$ gperf -t -k1,3 atoms.gperf >/dev/null
     error-->Key link: "twenty" = "twelve", with key set "et".
     error-->Key link: "trillion" = "thirteen", with key set "it".
     error-->2 input keys have identical hash values,
     error-->try different key positions or use option -D.
     

Finally, obviously, the fourth, fifth and sixth characters will solve the remaining conflicts. Choosing the fourth, we can run gperf with all the options required by our application:

     $ gperf -S 1 -L ANSI-C -t -k1,3,4 atoms.gperf >atoms.c
     

then compile our numeral module, and try it:

     $ m4 -m numeral
     numeral(forty)
     =>40
     numeral(two)
     =>2
     numeral(forty-two)
     error-->m4: stdin: 3: Warning: numeral: invalid number component: forty
     =>
     

Huh? What the f* invalid number component: forty? Clearly this Gperf recognizer demonstrated that it does know forty and two, but it does not recognize forty in forty-two. How come?

We just fell into a huge trap left wide open in Gperf, meant by its authors: although we do specify the length of the word to check, Gperf uses strcmp! In the present case, it is comparing forty-two against forty using strcmp, even though we did mention the five first characters of forty-two were to be checked.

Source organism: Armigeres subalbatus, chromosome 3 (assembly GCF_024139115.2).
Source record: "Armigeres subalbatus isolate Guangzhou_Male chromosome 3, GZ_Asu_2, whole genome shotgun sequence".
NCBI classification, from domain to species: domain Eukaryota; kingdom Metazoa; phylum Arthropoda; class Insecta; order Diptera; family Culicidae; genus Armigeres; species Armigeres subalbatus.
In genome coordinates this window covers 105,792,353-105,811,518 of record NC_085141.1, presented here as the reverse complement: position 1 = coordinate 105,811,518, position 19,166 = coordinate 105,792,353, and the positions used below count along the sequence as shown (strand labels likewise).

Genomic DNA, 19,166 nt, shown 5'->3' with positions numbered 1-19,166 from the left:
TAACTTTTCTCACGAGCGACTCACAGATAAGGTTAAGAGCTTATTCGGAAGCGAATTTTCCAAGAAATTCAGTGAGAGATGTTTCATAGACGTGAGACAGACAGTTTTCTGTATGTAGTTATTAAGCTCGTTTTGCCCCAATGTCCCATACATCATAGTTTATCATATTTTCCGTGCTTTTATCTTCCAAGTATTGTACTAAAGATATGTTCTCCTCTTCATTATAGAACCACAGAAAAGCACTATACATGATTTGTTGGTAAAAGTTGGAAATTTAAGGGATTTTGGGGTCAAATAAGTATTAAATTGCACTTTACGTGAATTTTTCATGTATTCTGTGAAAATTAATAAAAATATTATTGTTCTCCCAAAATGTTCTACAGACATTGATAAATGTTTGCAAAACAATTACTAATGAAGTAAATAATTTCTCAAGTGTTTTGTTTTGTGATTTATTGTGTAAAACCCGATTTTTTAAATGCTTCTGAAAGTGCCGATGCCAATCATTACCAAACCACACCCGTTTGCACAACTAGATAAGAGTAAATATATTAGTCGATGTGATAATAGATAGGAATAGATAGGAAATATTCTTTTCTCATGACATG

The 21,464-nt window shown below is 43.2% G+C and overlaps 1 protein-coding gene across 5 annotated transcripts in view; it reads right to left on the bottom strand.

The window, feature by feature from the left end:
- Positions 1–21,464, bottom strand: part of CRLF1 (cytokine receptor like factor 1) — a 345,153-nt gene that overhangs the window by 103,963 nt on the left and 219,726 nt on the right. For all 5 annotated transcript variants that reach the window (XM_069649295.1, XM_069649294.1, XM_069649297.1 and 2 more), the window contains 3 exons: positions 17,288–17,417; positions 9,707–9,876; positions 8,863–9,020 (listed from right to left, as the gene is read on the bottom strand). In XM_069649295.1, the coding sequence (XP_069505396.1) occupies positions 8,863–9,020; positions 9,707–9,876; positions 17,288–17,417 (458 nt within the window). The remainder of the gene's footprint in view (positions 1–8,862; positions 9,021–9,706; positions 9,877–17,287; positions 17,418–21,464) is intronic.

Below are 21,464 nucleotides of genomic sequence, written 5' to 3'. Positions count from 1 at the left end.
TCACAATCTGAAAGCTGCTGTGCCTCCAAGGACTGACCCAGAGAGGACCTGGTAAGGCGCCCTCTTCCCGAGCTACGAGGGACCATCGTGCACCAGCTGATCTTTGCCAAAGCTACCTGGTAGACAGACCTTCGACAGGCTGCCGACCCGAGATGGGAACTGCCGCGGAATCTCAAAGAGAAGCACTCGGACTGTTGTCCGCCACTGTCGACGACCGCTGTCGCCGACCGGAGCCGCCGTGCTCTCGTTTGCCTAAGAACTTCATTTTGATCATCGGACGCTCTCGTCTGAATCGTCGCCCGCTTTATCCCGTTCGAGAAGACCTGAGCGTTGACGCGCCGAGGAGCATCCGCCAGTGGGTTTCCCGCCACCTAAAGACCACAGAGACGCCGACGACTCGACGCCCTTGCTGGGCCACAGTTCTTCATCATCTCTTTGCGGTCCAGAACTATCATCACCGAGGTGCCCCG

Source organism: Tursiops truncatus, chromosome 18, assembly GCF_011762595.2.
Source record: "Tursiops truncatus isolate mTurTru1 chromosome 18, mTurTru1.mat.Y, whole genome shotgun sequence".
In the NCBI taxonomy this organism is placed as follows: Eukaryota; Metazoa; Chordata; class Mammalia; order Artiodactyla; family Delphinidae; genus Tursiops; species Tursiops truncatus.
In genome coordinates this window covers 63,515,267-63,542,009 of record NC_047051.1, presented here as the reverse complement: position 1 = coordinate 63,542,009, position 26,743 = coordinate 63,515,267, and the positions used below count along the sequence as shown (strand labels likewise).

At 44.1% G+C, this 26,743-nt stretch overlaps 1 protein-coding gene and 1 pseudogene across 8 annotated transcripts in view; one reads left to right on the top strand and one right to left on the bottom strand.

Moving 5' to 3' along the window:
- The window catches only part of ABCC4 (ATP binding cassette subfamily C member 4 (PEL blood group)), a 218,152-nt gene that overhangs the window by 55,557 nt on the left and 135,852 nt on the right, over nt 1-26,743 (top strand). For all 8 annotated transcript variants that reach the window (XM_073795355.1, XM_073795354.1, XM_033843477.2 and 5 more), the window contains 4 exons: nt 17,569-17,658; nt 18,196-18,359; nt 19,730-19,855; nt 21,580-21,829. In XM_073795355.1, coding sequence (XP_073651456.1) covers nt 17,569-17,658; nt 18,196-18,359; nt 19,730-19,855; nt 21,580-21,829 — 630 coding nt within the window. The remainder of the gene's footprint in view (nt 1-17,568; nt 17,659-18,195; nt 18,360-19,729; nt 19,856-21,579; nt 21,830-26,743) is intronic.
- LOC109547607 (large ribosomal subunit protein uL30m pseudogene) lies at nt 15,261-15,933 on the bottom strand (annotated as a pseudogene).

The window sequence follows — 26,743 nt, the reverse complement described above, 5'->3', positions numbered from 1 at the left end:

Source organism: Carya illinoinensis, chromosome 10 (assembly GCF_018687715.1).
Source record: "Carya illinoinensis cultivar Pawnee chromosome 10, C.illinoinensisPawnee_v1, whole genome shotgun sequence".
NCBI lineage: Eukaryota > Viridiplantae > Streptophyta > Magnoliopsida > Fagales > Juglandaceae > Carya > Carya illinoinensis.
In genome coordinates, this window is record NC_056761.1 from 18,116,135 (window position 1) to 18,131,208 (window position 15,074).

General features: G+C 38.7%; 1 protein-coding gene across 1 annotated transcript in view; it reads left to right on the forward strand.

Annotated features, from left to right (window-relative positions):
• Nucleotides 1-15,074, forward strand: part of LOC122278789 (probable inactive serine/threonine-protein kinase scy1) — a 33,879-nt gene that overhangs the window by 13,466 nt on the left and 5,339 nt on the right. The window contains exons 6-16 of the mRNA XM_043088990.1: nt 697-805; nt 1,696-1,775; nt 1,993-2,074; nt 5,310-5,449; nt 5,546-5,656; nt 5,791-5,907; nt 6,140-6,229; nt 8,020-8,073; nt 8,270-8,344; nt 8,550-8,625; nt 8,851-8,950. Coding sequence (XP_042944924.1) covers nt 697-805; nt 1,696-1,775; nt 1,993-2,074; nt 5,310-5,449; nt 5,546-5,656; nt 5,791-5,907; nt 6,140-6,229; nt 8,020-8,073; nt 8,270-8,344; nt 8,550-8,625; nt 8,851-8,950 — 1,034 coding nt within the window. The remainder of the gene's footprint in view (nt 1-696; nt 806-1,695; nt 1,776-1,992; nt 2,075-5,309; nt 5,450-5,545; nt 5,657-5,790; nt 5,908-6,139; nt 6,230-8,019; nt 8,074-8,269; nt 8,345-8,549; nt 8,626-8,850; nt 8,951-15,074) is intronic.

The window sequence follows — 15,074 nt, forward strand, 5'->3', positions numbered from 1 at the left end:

In fact, what we told Gperf is that if it wants to peek at the last character of the word, then this character is at the fifth position, but when comparing strings to make sure the word and the keyword it might be are equal, it uses a plain regular C string comparison.

I cannot emphasize this too much: if you are not submitting 0 ended strings then use --compare-strncmp.

Trying again:

     $ gperf -S 1 -L ANSI-C -t -k1,3,4 --compare-strncmp atoms.gperf >atoms.c
     

and then:

     $ m4 -m numeral
     numeral(forty-two)
     =>42
     numeral(
                       twelve quintillion
     three hundred forty-five quadrillion
       six hundred seventy-eight trillion
                 nine hundred one billion
          two hundred thirty-four million
        five hundred sixty-seven thousand
                     eight hundred ninety
     )
     =>12345678901234567890
     

Notes de bas de page

  1. In American English, the words ``billion'', ``trillion'', etc. denote a different value than in Commonwealth English.

  2. To be more rigorous, internally they are converted into uintmax_t, and output as strings of digits.

  3. There are not strictly equivalent, since in foo ? foo : bar the expression foo is evaluated twice, while in foo ? : bar it is evaluated only once.